Promoters of the multi-million dollar extension to Whanganui's historic Sarjeant Gallery are going to be patient with a decision on potential Government funding not expected until later this year.
The plan to redevelop the Sarjeant Gallery Te Whare o Rehua is estimated to cost $34 million.
A key to the project has been efforts to raise $10 million in private funding to unlock a matching amount from central government through the Ministry of Culture and Heritage's Regional Culture and Heritage Fund (RCHF).
That private funding had to be in place by the first week of July to meet the funding deadline.
David Butts, heritage operations manager at the Ministry for Culture and Heritage, said the ministry had received an application from Sarjeant Gallery Trust.
"The application is currently being assessed against the RCHF criteria along with other applications for the contestable fund," Mr Butts said.
"Announcements on funding decisions through the RCHF will be made later this year."
Earlier, Nicola Williams, chairwoman of the Trust, said a combination of donations, pledges and bequests in the final month raised more than $5 million, taking total private funding to just over $10 million.
Ms Williams said getting the application into the ministry's June funding round has been pivotal to the project.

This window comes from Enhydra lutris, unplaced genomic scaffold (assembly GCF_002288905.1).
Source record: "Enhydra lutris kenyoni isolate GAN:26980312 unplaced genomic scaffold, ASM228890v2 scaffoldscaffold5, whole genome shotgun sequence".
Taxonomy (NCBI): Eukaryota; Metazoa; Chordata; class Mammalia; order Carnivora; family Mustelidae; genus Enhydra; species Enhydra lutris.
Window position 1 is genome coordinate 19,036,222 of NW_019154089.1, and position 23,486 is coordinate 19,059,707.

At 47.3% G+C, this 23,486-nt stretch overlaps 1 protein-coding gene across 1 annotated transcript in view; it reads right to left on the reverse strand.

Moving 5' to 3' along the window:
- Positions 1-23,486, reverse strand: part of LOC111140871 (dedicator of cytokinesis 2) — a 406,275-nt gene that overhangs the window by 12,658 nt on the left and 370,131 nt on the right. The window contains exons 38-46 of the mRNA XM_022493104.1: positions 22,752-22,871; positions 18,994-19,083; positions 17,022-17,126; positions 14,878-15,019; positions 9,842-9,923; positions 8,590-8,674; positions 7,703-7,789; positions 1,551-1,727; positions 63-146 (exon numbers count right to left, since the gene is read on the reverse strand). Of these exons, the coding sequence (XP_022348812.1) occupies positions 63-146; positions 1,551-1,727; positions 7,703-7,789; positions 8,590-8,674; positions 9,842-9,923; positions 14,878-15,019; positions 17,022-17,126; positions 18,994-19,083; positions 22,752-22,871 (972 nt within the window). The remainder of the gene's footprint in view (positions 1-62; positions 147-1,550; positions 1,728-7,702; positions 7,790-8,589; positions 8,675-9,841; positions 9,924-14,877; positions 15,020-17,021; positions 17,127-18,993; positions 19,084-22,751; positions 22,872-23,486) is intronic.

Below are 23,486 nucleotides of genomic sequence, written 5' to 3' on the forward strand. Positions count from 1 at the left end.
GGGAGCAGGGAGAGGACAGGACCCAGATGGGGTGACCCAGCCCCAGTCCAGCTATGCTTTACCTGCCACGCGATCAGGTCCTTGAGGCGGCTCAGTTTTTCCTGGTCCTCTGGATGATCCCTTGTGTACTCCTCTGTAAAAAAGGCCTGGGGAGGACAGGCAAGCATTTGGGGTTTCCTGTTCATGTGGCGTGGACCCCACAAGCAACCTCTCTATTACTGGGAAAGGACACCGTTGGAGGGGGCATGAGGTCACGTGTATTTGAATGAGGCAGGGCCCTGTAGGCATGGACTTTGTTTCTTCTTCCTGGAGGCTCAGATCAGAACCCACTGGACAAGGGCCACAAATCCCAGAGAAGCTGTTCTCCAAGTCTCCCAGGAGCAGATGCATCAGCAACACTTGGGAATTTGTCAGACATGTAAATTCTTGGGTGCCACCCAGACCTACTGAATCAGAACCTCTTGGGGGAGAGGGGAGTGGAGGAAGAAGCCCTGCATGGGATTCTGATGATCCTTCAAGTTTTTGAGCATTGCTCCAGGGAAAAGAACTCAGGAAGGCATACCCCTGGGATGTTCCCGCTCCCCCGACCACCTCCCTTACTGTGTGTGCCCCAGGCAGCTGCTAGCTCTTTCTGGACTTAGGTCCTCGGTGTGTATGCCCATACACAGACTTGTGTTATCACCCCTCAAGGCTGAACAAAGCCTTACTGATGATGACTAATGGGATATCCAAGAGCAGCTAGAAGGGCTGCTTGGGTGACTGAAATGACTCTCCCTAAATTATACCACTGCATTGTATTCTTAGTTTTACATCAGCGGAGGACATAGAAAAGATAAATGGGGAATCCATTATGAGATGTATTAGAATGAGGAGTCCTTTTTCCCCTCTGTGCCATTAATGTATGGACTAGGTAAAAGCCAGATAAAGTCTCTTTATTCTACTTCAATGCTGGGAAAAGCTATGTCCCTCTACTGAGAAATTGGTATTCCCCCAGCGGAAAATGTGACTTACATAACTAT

"Other funding proposals and applications are dependent on getting the Government funding. If we had to wait until the next funding round we would have missed deadline dates for at least two major applications that are in the pipeline," she said.
Ms Williams said if the funding application is approved the trust was confident of raising a further $9 million by the end of the year to complete the project fundraising.
Developed design drawings by Warren and Mahoney Architects have been prepared and unencumbered resource consents granted. If everything goes to plan construction is due to begin in 2017, enabling the historic gallery to be reopened in time for its 100th centenary celebrations in 2019.
The proposed redevelopment includes earthquake strengthening and restoration of the gallery and development of a new purpose-built wing for exhibitions and education, as well as storage for the extensive art collection.